House Democrats must choose economically viable solutions on climate change
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The House Ways and Means Committee will take up the subject of climate change in a hearing this week. If the House Democrat’s agenda – and the campaign speeches of their presidential candidates – are any indication, the hearing may be heavy on scare tactics and light on real, viable solutions.

The hearing takes place in the context of a presidential campaign dominated by former Rep. Beto O’Rourke’s (D-Texas) environmental doomsday clock, which says the world will essentially end in 12 years unless America embraces the left’s all-encompassing environmental agenda wholesale and without delay.

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That agenda, as outlined in Rep. Alexandria Ocasio-CortezAlexandria Ocasio-CortezDemocrats ask if they have reason to worry about UK result Sanders, Ocasio-Cortez to hold campaign rallies in Los Angeles, Las Vegas Overwhelming majority say social media companies have too much influence: poll MORE’s (D-N.Y.) “Green New Deal,” whether intended or not, amounts to a government takeover of not only our energy sector, but also agriculture, transportation and health care. This eventuality is exactly the opposite of what we need to fight climate change. The answers to common-sense conservation in the 21st century do not lie in a larger centralized U.S. government.

The answer lies in the innovation; from advancements in technology, from scientific breakthroughs. Economically crippling U.S. companies in the global marketplace will only serve to halt the advancements we need to solve this crisis.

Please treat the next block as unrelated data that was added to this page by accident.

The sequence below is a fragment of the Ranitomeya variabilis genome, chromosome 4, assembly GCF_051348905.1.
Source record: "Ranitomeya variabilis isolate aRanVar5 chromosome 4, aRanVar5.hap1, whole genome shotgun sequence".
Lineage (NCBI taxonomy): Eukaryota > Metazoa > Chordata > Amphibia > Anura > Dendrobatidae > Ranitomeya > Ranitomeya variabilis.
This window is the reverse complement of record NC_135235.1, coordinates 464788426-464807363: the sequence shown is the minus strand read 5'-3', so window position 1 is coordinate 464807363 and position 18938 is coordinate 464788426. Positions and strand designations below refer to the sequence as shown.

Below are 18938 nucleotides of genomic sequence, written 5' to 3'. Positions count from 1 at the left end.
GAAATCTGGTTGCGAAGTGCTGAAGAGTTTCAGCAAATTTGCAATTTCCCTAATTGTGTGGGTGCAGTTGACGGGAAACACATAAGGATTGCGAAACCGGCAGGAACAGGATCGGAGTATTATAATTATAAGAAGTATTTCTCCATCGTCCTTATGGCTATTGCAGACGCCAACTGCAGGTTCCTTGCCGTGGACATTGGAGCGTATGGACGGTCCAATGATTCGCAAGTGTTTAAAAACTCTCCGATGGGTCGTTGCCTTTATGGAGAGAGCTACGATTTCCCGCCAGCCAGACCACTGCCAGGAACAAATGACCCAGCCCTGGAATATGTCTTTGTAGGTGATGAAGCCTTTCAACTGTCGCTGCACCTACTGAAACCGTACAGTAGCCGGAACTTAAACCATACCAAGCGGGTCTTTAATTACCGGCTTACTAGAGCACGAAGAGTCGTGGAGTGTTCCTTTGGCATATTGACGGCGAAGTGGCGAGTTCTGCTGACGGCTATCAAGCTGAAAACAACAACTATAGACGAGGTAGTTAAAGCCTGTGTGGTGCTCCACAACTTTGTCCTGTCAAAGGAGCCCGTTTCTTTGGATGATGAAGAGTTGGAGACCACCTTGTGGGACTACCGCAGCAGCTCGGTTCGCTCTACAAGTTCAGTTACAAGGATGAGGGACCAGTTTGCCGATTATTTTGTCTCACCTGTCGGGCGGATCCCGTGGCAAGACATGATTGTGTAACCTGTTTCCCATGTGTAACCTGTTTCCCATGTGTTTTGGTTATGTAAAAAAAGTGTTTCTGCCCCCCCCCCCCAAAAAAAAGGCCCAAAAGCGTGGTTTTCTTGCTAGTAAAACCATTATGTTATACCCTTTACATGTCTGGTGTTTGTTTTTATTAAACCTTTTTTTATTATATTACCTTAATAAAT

The price tag of the Green New Deal is $93 trillion. At the normal rate of production, it would take the Bureau of Engraving and Printing 470 years to print that amount in U.S. currency. This will cost every family in America up to $65,000 per year.

America outside the Beltway is skeptical, and with good reason. As a Kansan, I can tell you no one cares more about the environment than farmers and ranchers whose very livelihoods depend on protecting and preserving our natural resources. But America can’t unilaterally disarm in the global economy while China and India continue to pollute at will.

Efforts to get America to clean up its environmental act must not be allowed to result in U.S. pollution being merely outsourced to other countries. China isn’t taking our recyclables anymore because American plastic was ending up in Chinese waterways after sorting machines broke down or became clogged. Soon, Malaysia won’t be taking our trash anymore either, same reason.

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If American companies are held to the standards of the Green New Deal but Chinese companies aren’t, and Americans continue to buy Chinese goods because they are subject to fewer environmental restrictions and therefore cheaper, is America really improving the environment?

The poorly conceived Paris climate agreement would have done almost nothing to improve the environment, while destroying hundreds of thousands of American jobs and reducing our gross domestic product by about $2.5 trillion over the next 15 years. It would, however, have allowed China and India to continue to destroy the environment with no consequence.